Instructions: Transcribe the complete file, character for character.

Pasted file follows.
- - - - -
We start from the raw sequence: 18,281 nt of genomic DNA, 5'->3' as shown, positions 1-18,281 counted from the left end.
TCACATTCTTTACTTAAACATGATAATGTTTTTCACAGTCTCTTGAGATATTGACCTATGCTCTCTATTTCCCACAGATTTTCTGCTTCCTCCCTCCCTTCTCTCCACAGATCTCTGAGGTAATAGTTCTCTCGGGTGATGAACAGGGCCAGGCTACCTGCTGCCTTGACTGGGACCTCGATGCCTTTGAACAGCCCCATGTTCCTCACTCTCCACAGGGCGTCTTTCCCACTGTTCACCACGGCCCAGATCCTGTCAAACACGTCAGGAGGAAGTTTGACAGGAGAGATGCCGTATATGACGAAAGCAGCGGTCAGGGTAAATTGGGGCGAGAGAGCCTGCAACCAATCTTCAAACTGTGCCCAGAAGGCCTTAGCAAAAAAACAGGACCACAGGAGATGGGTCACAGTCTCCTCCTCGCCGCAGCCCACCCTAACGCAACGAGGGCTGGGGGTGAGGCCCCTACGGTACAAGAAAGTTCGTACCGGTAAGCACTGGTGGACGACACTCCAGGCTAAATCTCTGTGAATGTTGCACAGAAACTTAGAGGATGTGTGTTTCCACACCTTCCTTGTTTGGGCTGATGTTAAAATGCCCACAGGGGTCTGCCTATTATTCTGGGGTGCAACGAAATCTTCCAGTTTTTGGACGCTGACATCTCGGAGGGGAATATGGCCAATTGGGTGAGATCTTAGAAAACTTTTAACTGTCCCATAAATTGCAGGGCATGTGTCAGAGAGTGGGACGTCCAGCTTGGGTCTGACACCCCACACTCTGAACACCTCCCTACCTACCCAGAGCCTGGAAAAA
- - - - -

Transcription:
We start from the raw sequence: 18,281 nt of genomic DNA, 5'->3' as shown, positions 1-18,281 counted from the left end.
TCACATTCTTTACTTAAACATGATAATGTTTTTCACAGTCTCTTGAGATATTGACCTATGCTCTCTATTTCCCACAGATTTTCTGCTTCCTCCCTCCCTTCTCTCCACAGATCTCTGAGGTAATAGTTCTCTCGGGTGATGAACAGGGCCAGGCTACCTGCTGCCTTGACTGGGACCTCGATGCCTTTGAACAGCCCCATGTTCCTCACTCTCCACAGGGCGTCTTTCCCACTGTTCACCACGGCCCAGATCCTGTCAAACACGTCAGGAGGAAGTTTGACAGGAGAGATGCCGTATATGACGAAAGCAGCGGTCAGGGTAAATTGGGGCGAGAGAGCCTGCAACCAATCTTCAAACTGTGCCCAGAAGGCCTTAGCAAAAAAACAGGACCACAGGAGATGGGTCACAGTCTCCTCCTCGCCGCAGCCCACCCTAACGCAACGAGGGCTGGGGGTGAGGCCCCTACGGTACAAGAAAGTTCGTACCGGTAAGCACTGGTGGACGACACTCCAGGCTAAATCTCTGTGAATGTTGCACAGAAACTTAGAGGATGTGTGTTTCCACACCTTCCTTGTTTGGGCTGATGTTAAAATGCCCACAGGGGTCTGCCTATTATTCTGGGGTGCAACGAAATCTTCCAGTTTTTGGACGCTGACATCTCGGAGGGGAATATGGCCAATTGGGTGAGATCTTAGAAAACTTTTAACTGTCCCATAAATTGCAGGGCATGTGTCAGAGAGTGGGACGTCCAGCTTGGGTCTGACACCCCACACTCTGAACACCTCCCTACCTACCCAGAGCCTGGAAAAA